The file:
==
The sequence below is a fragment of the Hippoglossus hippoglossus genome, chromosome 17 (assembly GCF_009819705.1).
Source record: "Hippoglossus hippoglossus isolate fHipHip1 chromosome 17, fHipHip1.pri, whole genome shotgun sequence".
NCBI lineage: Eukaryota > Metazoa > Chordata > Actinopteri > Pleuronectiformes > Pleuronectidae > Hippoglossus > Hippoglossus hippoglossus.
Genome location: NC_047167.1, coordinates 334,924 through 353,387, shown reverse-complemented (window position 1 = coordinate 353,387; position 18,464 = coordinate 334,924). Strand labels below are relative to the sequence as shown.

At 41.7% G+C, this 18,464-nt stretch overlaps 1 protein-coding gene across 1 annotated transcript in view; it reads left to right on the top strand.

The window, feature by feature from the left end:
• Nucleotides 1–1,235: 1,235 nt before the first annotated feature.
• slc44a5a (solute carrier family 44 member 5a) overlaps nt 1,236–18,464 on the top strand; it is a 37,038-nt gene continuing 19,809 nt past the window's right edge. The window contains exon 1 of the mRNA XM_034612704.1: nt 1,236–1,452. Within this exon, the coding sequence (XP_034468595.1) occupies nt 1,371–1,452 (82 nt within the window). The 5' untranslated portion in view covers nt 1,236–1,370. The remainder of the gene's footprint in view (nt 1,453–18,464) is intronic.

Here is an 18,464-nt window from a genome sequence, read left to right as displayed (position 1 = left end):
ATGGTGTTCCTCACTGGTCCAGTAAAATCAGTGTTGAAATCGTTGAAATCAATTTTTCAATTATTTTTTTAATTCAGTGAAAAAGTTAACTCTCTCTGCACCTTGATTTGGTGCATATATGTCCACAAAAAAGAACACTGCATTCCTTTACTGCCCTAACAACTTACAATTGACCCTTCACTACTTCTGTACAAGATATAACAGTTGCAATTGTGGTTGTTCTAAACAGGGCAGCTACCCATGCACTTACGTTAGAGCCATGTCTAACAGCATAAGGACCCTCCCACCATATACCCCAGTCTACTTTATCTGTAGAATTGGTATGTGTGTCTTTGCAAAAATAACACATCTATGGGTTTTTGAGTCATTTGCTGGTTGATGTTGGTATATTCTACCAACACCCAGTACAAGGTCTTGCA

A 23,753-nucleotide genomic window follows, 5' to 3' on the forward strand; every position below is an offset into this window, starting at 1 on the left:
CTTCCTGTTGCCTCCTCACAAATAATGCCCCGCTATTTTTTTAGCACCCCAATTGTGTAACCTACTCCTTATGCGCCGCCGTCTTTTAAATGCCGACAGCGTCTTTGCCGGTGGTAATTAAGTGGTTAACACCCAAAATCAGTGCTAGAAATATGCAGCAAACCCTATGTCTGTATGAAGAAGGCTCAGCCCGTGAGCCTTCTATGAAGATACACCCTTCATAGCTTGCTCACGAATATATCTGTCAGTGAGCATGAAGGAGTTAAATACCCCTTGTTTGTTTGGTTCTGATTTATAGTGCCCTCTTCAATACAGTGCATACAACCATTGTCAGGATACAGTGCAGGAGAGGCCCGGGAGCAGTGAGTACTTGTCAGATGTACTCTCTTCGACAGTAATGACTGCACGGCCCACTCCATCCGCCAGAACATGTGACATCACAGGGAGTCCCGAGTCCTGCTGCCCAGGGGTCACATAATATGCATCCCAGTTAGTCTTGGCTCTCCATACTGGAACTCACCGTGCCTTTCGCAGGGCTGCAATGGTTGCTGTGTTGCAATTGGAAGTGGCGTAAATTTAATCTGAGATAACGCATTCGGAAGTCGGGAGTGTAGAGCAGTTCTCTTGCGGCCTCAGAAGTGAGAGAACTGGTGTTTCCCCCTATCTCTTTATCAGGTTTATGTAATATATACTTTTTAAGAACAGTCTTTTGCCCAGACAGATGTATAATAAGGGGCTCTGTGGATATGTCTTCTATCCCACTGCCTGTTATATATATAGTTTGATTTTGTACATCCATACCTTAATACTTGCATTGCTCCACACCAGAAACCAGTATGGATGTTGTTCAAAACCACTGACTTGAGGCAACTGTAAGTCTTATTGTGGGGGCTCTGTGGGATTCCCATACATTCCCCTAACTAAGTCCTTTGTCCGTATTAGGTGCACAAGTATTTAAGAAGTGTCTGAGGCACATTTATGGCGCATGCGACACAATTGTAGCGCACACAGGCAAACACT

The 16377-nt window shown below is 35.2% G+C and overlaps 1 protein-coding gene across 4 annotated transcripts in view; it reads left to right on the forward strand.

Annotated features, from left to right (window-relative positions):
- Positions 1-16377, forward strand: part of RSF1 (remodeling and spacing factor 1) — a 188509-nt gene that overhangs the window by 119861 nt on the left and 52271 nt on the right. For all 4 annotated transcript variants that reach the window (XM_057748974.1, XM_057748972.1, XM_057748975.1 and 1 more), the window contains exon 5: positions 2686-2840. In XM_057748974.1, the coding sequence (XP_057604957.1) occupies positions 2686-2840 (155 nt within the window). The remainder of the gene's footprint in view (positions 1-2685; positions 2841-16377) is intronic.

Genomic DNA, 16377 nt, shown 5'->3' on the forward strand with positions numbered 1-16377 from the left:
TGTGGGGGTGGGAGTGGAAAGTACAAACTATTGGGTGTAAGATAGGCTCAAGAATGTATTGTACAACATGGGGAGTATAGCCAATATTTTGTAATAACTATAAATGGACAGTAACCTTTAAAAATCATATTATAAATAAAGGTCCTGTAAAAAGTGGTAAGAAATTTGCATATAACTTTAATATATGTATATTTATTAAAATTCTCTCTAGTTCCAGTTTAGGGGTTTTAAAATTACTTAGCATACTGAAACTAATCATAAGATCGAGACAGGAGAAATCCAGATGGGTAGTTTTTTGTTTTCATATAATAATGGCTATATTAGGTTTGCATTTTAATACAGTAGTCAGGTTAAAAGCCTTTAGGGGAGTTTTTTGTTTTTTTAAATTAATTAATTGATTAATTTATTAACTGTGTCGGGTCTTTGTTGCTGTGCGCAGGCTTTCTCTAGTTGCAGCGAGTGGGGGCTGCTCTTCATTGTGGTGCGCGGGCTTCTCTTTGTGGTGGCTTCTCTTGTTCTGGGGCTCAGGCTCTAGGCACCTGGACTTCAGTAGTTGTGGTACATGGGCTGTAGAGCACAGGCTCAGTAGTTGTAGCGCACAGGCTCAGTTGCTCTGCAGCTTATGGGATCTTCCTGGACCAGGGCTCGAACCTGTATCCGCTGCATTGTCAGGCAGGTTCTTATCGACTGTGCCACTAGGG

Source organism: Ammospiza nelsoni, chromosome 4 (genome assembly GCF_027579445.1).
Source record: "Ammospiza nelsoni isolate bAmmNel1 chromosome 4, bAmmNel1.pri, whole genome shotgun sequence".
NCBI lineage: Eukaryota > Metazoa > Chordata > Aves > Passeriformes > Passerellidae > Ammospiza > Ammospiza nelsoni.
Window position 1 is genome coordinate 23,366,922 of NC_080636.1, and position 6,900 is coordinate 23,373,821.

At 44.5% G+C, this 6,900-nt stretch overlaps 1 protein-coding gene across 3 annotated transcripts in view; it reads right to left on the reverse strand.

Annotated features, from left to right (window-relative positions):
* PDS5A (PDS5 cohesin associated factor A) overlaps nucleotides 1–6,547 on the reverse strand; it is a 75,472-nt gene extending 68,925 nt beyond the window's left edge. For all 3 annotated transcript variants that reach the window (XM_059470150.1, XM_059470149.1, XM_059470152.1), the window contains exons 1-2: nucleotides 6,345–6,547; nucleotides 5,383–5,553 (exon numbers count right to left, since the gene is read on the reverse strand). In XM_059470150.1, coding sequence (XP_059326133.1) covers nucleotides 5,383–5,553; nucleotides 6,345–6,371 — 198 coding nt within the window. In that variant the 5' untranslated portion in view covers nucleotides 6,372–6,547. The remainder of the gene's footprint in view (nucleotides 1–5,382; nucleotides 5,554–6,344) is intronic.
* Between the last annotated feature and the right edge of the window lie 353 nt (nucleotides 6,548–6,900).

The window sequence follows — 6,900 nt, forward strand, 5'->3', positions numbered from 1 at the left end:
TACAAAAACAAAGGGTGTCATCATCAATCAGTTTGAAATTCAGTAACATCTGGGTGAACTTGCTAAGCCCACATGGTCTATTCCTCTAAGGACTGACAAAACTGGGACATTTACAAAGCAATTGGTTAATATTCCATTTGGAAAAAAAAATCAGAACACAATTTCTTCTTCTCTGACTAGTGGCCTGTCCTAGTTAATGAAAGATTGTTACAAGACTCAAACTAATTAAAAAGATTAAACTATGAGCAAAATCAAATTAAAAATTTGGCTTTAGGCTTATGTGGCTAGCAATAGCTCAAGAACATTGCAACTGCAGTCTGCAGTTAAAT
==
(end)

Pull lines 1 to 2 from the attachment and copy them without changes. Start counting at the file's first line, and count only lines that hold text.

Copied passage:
The sequence below is a fragment of the Hippoglossus hippoglossus genome, chromosome 17 (assembly GCF_009819705.1).
Source record: "Hippoglossus hippoglossus isolate fHipHip1 chromosome 17, fHipHip1.pri, whole genome shotgun sequence".